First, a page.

Before humans evolved from hunters and nit-pickers to farmers, we have always stored food and drinks for different reasons. Regardless of the varying reasons for storage, we generally want them to be fit for our consumption.
Over time, preserving farm produce has always been a challenge for human beings. We live among billions of organisms, especially insects and microbes (bacteria and fungi) that feed or live on anything organic. Microbial activities on food and farm produce result in bio-degradation, food poisoning, pollution, loss of value etc. Living things are exposed to chemical activities around all around that can alter the state of organics.
For instance, sunlight can trigger an oxidation process in chemicals that are found in food, converting them to chemicals that are not fit for consumption. However, nature has devised a way of protecting plants and animals from these degrading agents, such as microbes and sunlight. Melanin as an example is a natural colour pigment, secreted by the human body to protect humans from the damaging effects of ultra-violet rays from the sun. Plants and fruits have hydrophobic, protective layers (cuticle) that serve as defensive barriers to various biotic and abiotic stresses.
A fruit or vegetable with a cut will rot faster than one without a cut because the penetration of microbes is made available. When fruits and vegetables are harvested, or when animals are slaughtered, they lose these protections; they become defenceless to bio-degrading microbes and chemicals, which immediately become active on them, till the point of rot.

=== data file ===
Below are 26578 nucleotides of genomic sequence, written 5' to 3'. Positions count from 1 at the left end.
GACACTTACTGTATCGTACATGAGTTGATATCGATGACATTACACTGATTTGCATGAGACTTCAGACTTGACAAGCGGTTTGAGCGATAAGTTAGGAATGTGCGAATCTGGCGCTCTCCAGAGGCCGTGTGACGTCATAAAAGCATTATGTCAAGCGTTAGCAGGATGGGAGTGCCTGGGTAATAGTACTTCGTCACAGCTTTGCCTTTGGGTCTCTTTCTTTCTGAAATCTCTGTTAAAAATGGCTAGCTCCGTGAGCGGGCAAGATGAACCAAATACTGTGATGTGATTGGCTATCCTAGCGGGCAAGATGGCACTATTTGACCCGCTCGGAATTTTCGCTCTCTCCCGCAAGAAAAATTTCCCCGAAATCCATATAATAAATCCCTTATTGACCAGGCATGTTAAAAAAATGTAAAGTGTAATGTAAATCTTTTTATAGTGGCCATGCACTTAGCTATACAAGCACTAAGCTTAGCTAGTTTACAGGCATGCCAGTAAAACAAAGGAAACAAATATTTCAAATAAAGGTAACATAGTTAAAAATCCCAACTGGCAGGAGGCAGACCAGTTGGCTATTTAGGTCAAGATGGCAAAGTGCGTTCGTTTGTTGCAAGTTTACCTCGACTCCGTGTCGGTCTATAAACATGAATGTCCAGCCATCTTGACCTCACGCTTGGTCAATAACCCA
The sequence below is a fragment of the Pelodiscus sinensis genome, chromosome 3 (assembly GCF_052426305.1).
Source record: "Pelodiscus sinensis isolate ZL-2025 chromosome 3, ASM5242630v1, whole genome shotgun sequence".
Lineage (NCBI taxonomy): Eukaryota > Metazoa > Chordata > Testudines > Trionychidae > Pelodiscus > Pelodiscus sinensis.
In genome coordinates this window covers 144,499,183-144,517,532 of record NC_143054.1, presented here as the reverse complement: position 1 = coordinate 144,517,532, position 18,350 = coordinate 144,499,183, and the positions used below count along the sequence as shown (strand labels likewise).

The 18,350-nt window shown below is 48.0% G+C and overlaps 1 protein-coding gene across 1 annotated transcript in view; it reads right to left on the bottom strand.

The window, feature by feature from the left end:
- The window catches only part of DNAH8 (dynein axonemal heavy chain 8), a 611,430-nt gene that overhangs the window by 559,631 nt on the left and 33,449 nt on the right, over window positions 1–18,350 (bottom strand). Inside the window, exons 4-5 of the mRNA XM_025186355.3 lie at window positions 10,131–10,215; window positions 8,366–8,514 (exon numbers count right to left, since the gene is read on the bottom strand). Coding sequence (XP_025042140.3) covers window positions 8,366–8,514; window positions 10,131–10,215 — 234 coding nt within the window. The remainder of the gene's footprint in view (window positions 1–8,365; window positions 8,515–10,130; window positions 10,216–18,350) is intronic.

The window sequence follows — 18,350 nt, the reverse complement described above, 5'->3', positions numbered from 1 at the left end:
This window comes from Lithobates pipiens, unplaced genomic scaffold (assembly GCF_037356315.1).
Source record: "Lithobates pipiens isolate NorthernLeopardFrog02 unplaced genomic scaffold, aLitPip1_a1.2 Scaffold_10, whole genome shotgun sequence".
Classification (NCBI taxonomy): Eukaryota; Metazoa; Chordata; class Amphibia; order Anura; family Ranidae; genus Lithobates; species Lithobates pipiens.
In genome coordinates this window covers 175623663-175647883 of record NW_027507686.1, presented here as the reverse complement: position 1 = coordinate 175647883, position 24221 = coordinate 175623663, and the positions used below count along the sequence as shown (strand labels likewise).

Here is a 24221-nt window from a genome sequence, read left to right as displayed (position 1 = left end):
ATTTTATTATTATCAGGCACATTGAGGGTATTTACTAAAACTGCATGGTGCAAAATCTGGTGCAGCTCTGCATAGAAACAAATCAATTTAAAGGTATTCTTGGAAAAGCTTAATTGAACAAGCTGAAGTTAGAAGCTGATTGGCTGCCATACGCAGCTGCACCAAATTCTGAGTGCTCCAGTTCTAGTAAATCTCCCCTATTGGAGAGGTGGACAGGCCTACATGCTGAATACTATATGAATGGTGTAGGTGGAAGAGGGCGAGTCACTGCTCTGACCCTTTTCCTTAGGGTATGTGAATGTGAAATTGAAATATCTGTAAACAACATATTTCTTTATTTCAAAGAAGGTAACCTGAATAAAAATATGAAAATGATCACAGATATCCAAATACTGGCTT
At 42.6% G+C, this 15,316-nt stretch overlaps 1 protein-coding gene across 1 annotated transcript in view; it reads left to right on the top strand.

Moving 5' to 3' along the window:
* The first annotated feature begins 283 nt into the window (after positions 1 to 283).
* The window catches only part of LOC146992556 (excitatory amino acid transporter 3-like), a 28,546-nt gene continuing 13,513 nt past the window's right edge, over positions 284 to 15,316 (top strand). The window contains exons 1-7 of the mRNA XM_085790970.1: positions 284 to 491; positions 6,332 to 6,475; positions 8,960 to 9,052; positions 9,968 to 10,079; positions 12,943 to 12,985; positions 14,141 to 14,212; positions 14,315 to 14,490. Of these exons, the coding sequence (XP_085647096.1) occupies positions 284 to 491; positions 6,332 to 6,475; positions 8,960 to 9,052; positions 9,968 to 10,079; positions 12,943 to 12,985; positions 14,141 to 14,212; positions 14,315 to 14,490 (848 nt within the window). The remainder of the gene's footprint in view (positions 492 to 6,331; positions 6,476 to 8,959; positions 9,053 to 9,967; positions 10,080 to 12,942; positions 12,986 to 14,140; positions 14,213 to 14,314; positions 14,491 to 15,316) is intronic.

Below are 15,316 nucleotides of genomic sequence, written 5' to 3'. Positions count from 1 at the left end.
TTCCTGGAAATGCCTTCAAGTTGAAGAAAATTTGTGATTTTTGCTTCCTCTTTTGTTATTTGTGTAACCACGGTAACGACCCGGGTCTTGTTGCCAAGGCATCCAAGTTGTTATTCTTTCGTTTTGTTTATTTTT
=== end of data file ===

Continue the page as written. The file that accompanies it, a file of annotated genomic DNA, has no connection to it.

The higher the moisture content of a vegetable, fruit, seed or slain animal, the higher the chances of losing such a product to decay and waste, because microbial activities are higher in moist environments. Also, the greater the lipid content, the faster they become rancid, as a result of oxidation, mainly caused by exposure to sunlight.
To store farm produce or food for a long time, they have to be artificially protected from microbes, oxidizing chemicals and sunlight. To do this, factors like heat, light, moisture, mechanical stresses, microbial activities and chemical contamination must be controlled. Over the years, methods have been discovered and adopted in controlling these factors. These methods range from thousands of years (traditional) to less than fifty years old (modern). In most cases, these methods are combined to get a desirable result.